French Exit, 2020.
Directed by Azazel Jacobs.
Starring Michelle Pfeiffer, Lucas Hedges, Valerie Mahaffey, Imogen Poots, Danielle Macdonald, Susan Coyne and Tracy Letts.
A previously wealthy widow and her son travel to Paris with the last of their money, and the cat whose body she claims her husband occupies.
Highbrow quirk is an interesting thing. From its elegantly barbed dialogue to the piano-heavy strains of Nick deWitt’s gentle score, Azazel Jacobs’s drama French Exit meanders along in a soup of classy, well-acted silliness. It’s not ground-breaking by any stretch, but the likeable material is elevated to a higher level by a tremendous late career performance from Hollywood powerhouse Michelle Pfeiffer.
She portrays widowed socialite Frances, who leaves New York City for Paris with the last of her money, having sold almost all of her belongings amid financial turmoil. Along for the ride is her son Malcolm (Lucas Hedges) and their cat Small Frank, which Frances believes houses the soul of her late husband. The boat ride over the Atlantic brings them into the path of medium Madeleine (Danielle Macdonald), who allows mother and son to communicate with their departed family member.
Pfeiffer’s trademark icy charisma sits at the heart of French Exit. She’s mercurial to the extreme and utterly free of inhibitions. In one scene, she’s discovered sharpening a knife in the dark while a dispute over a restaurant bill leads to her starting a fire in the middle of the eaterie. The genius of the performance, though, is in the sadness Pfeiffer finds below the surface. Her facade is that of an untouchable enigma, who doesn’t care much about anything, but Pfeiffer’s careful look of constant scrutiny belies a mind struggling with far more turmoil than Frances would like to admit.
The leading lady sucks up a great deal of the real estate here, but Lucas Hedges finds room to deliver another of his twitchy youngsters. His relationship with his sort-of-fiancée – played by Imogen Poots – is fascinating in its awkwardness and certainly could’ve stood to receive more of the movie’s focus. Hedges also gets intriguing scenes with Macdonald, who was so brilliant as the star of 2017 comedy Patti Cake$, but again the film seems to consider their connection to be simply an excuse for more quirk. Ultimately, both characters exist to fulfil Pfeiffer’s arc.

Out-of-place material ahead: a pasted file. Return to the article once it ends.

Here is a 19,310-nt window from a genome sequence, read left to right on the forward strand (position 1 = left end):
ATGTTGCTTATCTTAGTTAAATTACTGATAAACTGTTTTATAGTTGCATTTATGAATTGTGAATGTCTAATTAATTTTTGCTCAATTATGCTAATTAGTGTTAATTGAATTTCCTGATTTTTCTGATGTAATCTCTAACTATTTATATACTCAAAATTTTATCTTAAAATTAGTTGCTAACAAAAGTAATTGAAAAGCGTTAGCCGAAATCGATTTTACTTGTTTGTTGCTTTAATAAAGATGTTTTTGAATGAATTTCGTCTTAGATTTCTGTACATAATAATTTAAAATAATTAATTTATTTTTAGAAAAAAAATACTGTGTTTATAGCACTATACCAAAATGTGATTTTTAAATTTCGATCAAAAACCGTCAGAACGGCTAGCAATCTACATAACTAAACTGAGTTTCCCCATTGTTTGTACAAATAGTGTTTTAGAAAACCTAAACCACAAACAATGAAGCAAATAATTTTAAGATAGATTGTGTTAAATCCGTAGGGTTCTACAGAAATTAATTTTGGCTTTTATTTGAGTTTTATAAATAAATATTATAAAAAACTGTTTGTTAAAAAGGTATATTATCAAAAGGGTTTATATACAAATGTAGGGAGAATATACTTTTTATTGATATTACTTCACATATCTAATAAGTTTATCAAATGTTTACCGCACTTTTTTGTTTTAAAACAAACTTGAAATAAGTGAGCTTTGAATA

French Exit is best when Jacobs leans in to the odder aspects of the story, adapted by Patrick deWitt from his own novel. Valerie Mahaffey stands out as fellow émigré Madame Reynard with a sweet-voiced turn as a woman desperate to befriend Frances, whom she idolises. A comic interlude in which Frances and Malcolm discover a sex toy in her freezer is delightfully strange, but these moments are sadly few and far between. The same is true of the moments in which Small Frank is able to communicate with his family via séances and using the voice of Tracy Letts. It’s a fun device, which the film never quite pushes to its logical conclusion.
But this is the Pfeiffer show and she’s simply terrific from start to finish. At just 62, she likely has a lot of career to go, but French Exit is a statement performance from an actor at the top of her game. It’s a crowded field for Best Actress at this year’s delayed Oscars and spots will be at a premium. However, only a fool would bet against Pfeiffer smoking and sniping her way to the stage of the Dolby Theater. The film is forgettable, but its leading lady is anything but.
Flickering Myth Rating – Film: ★ ★ ★ / Movie: ★ ★ ★
Tom Beasley is a freelance film journalist and wrestling fan. Follow him on Twitter via @TomJBeasley for movie opinions, wrestling stuff and puns.